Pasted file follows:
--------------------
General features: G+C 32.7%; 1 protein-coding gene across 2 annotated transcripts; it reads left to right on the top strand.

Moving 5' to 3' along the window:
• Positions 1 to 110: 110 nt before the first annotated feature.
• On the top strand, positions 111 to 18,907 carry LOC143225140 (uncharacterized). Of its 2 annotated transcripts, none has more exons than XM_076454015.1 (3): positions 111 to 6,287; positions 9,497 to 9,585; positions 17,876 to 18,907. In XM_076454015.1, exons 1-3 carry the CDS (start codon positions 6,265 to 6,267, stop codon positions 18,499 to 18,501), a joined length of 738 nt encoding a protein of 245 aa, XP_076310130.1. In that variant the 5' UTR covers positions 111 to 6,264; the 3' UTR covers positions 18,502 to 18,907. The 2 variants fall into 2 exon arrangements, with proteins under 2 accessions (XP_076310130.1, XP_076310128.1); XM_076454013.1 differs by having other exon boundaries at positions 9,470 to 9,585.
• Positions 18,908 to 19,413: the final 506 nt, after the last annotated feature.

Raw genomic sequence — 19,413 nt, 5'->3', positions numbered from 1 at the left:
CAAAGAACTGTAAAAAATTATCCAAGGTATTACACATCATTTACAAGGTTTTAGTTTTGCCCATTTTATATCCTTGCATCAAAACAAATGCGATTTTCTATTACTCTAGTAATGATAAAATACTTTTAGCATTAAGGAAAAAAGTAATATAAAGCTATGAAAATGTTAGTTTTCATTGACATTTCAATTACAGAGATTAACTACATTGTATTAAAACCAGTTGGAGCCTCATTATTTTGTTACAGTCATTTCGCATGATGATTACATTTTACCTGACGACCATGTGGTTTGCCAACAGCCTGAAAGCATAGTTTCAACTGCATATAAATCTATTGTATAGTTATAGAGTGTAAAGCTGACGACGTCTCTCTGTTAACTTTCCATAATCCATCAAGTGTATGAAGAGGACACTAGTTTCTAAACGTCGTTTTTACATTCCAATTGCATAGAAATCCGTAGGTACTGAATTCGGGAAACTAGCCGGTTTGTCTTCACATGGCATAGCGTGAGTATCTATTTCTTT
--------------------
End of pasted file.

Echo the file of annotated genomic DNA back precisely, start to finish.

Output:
General features: G+C 32.7%; 1 protein-coding gene across 2 annotated transcripts; it reads left to right on the top strand.

Moving 5' to 3' along the window:
• Positions 1 to 110: 110 nt before the first annotated feature.
• On the top strand, positions 111 to 18,907 carry LOC143225140 (uncharacterized). Of its 2 annotated transcripts, none has more exons than XM_076454015.1 (3): positions 111 to 6,287; positions 9,497 to 9,585; positions 17,876 to 18,907. In XM_076454015.1, exons 1-3 carry the CDS (start codon positions 6,265 to 6,267, stop codon positions 18,499 to 18,501), a joined length of 738 nt encoding a protein of 245 aa, XP_076310130.1. In that variant the 5' UTR covers positions 111 to 6,264; the 3' UTR covers positions 18,502 to 18,907. The 2 variants fall into 2 exon arrangements, with proteins under 2 accessions (XP_076310130.1, XP_076310128.1); XM_076454013.1 differs by having other exon boundaries at positions 9,470 to 9,585.
• Positions 18,908 to 19,413: the final 506 nt, after the last annotated feature.

Raw genomic sequence — 19,413 nt, 5'->3', positions numbered from 1 at the left:
CAAAGAACTGTAAAAAATTATCCAAGGTATTACACATCATTTACAAGGTTTTAGTTTTGCCCATTTTATATCCTTGCATCAAAACAAATGCGATTTTCTATTACTCTAGTAATGATAAAATACTTTTAGCATTAAGGAAAAAAGTAATATAAAGCTATGAAAATGTTAGTTTTCATTGACATTTCAATTACAGAGATTAACTACATTGTATTAAAACCAGTTGGAGCCTCATTATTTTGTTACAGTCATTTCGCATGATGATTACATTTTACCTGACGACCATGTGGTTTGCCAACAGCCTGAAAGCATAGTTTCAACTGCATATAAATCTATTGTATAGTTATAGAGTGTAAAGCTGACGACGTCTCTCTGTTAACTTTCCATAATCCATCAAGTGTATGAAGAGGACACTAGTTTCTAAACGTCGTTTTTACATTCCAATTGCATAGAAATCCGTAGGTACTGAATTCGGGAAACTAGCCGGTTTGTCTTCACATGGCATAGCGTGAGTATCTATTTCTTT